• While the invention is generally described for use with preformed pavement marking constructions, whether of the hot stick or cold stick type, the invention can be used with all types of pavement marking constructions including pavement marking constructions applied in liquid form such as epoxy and painted constructions. [0017]
  • In order to test the durability of the constructions adhered to surfaces using the present invention, an impact tester was built similar to the vehicle wear simulator described in U.S. Pat. No. 5,453,320. The device includes two tires, each mounted on a rim. The tires used were 8-ply caster tires made by Titan and measuring 18 inches (457 mm) in diameter with a tread width of 5{fraction (11/16)} inches (144 mm). The tread of the tire exhibited a Shore A Hardness of between 63 and 67. The tires were inflated to a pressure of 90 psi (6.2 bar). Each rim was mounted to an axle which in turn was mounted to a fork. The two forks were positioned at a distance from one another on a rigid horizontal frame, the forks holding the tires and rims in a vertical position parallel to one another and separated by 0.9 meters. In operation, the horizontal frame is rotated in a horizontal plane about its center point using a vertically mounted, variable-speed electric motor. The motor causes the horizontal frame to rotate such that the tires are driven in a circular path over a concrete test surface. [0018]
  • The concrete test surface was made of a plurality of concrete bricks arranged adjacent one another in a grid on a rigid base to form a continuous horizontal surface. Each concrete brick was about 3.85 inches (98 mm) wide by 7.75 inches (197 mm) long and 2.55 inches (65 mm) thick. Individual bricks were shimmed as necessary using aluminum shims placed between the bottom of the brick and the rigid base to account for any minor variations in brick thickness, thereby providing a relatively even horizontal test surface. An outer frame held the plurality of bricks in place to prevent them from slipping with respect to the rigid base during the testing operation. [0019]
  • The horizontal frame also included brackets to hold a plurality of weights. During testing, weights were placed evenly about the horizontal frame's axis of rotation to provide an even downward tire force to the concrete test surface in order to simulate traffic flow across a pavement surface. The entire test apparatus was placed within an environmental chamber which permitted adjustment of both temperature and humidity within the chamber to simulate different pavement conditions. [0020]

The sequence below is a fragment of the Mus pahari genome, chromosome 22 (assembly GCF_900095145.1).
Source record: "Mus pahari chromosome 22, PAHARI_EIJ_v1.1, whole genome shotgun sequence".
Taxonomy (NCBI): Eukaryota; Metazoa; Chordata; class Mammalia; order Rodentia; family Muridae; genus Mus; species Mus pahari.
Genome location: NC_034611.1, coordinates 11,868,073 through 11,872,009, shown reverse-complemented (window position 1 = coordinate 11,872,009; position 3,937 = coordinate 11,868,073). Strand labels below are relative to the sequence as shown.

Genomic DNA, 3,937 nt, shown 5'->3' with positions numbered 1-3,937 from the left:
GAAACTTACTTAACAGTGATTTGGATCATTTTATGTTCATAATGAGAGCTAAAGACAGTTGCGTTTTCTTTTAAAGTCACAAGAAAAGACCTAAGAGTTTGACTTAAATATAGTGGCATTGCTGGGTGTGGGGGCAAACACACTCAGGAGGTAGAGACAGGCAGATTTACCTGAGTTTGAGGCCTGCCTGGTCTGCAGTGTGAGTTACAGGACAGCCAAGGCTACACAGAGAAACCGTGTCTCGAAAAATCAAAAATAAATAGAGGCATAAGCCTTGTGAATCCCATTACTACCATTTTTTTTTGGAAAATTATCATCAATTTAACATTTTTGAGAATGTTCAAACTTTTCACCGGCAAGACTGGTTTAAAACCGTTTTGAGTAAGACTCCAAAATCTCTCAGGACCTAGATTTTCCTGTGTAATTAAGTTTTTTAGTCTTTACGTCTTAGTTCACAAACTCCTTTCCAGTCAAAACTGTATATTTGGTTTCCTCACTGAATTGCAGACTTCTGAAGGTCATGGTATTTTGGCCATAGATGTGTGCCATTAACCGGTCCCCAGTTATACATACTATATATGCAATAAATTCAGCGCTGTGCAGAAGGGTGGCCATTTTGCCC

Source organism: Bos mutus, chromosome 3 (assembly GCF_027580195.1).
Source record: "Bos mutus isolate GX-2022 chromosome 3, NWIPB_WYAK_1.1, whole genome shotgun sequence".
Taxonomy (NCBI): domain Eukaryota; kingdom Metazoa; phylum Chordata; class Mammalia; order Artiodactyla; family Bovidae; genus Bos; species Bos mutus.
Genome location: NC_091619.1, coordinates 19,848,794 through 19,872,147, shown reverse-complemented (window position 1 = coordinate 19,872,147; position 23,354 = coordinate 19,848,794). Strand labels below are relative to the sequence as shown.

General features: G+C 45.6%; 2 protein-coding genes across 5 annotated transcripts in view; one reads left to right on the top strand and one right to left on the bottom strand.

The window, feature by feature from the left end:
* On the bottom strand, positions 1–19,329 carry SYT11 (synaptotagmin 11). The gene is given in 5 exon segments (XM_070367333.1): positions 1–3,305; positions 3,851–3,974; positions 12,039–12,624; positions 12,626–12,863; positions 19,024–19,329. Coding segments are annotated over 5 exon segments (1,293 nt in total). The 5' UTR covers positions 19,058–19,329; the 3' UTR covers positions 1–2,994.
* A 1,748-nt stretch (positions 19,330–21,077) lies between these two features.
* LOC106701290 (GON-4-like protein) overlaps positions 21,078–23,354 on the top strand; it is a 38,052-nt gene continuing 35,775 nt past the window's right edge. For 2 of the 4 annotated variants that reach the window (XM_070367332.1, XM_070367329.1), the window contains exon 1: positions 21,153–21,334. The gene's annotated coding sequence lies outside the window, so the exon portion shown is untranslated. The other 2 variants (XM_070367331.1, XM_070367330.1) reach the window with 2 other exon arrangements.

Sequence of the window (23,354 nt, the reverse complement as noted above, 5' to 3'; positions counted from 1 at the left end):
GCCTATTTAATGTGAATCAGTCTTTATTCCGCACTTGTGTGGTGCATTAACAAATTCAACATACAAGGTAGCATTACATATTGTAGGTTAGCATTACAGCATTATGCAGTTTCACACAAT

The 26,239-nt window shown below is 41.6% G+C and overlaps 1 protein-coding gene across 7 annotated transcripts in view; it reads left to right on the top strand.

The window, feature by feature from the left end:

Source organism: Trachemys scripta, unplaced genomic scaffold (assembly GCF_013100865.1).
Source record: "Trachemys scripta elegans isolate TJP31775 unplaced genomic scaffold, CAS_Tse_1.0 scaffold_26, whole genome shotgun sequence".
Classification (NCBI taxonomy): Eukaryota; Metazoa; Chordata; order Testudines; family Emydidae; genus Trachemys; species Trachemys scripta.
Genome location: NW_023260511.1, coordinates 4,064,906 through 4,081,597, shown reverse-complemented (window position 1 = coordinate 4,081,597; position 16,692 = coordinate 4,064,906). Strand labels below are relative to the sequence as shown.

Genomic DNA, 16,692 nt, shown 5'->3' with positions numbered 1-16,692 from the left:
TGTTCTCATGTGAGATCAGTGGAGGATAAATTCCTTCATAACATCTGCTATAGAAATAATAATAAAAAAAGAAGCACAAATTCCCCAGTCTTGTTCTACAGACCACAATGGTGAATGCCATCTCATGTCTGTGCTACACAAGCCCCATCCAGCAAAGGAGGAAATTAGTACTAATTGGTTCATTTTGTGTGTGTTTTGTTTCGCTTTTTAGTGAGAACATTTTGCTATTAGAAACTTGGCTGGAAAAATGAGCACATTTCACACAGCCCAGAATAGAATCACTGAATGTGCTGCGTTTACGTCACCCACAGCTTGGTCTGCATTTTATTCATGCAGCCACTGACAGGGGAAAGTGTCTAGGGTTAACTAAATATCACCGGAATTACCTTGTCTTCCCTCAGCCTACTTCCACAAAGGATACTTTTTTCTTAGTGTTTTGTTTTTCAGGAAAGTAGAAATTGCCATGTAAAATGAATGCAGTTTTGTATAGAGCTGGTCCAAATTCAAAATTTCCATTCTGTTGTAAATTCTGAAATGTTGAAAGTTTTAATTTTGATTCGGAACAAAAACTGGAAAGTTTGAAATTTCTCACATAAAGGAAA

• In order to simulate the forces generated on a pavement marking construction caused by snowplow operation, the impact tester was also fitted with a removable blade assembly as set forth somewhat schematically in FIG. 2. The blade assembly included a mounting arm [0021] 22 extending vertically from the horizontal frame of the impact tester toward the concrete test surface ahead of one of the wheels. A pivot arm 24 was pivotally attached to the mounting arm at pivot point 26. A 6.0 inch (15 cm) wide and 0.25 inch (0.64 cm) thick 1075 high carbon steel blade 28 was fastened to the pivot arm with the leading edge of the blade directly below the pivot point at a distance R of 1.2 feet (0.36 meters) from the pivot point and with the blade arranged perpendicular to the direction of travel. The blade was maintained in tension by a spring 32 mounted between the mounting arm and the pivot arm in a generally horizontal plane approximately midway between the pivot point and the leading edge of the blade such that the blade was drawn toward the direction of travel during testing. For this impact tester, the spring had a spring coefficient of 57 pounds per inch (10,000 N/m). A stop arm 34 was mounted at the lower end of the mounting arm. With the spring in tension, the pivot arm abutted the stop arm such that the blade was held at a position about 60° from horizontal with the leading edge of the blade directly below the pivot point. The blade included a beveled cutting edge with about a 60° bevel such that the beveled edge of the blade was generally horizontal to the concrete test surface. By this arrangement, when the moving blade came into contact with an obstacle, the pivot arm pivoted the blade in the reverse direction, up and away from the concrete test surface, while maintaining some downward pressure on the obstacle. The mounting arm of the blade assembly was vertically adjustable to allow adjustment of the height of the blade above the concrete test surface. For tests conducted using the blade assembly, the height of the blade was adjusted to be adjacent the top of the concrete test surface.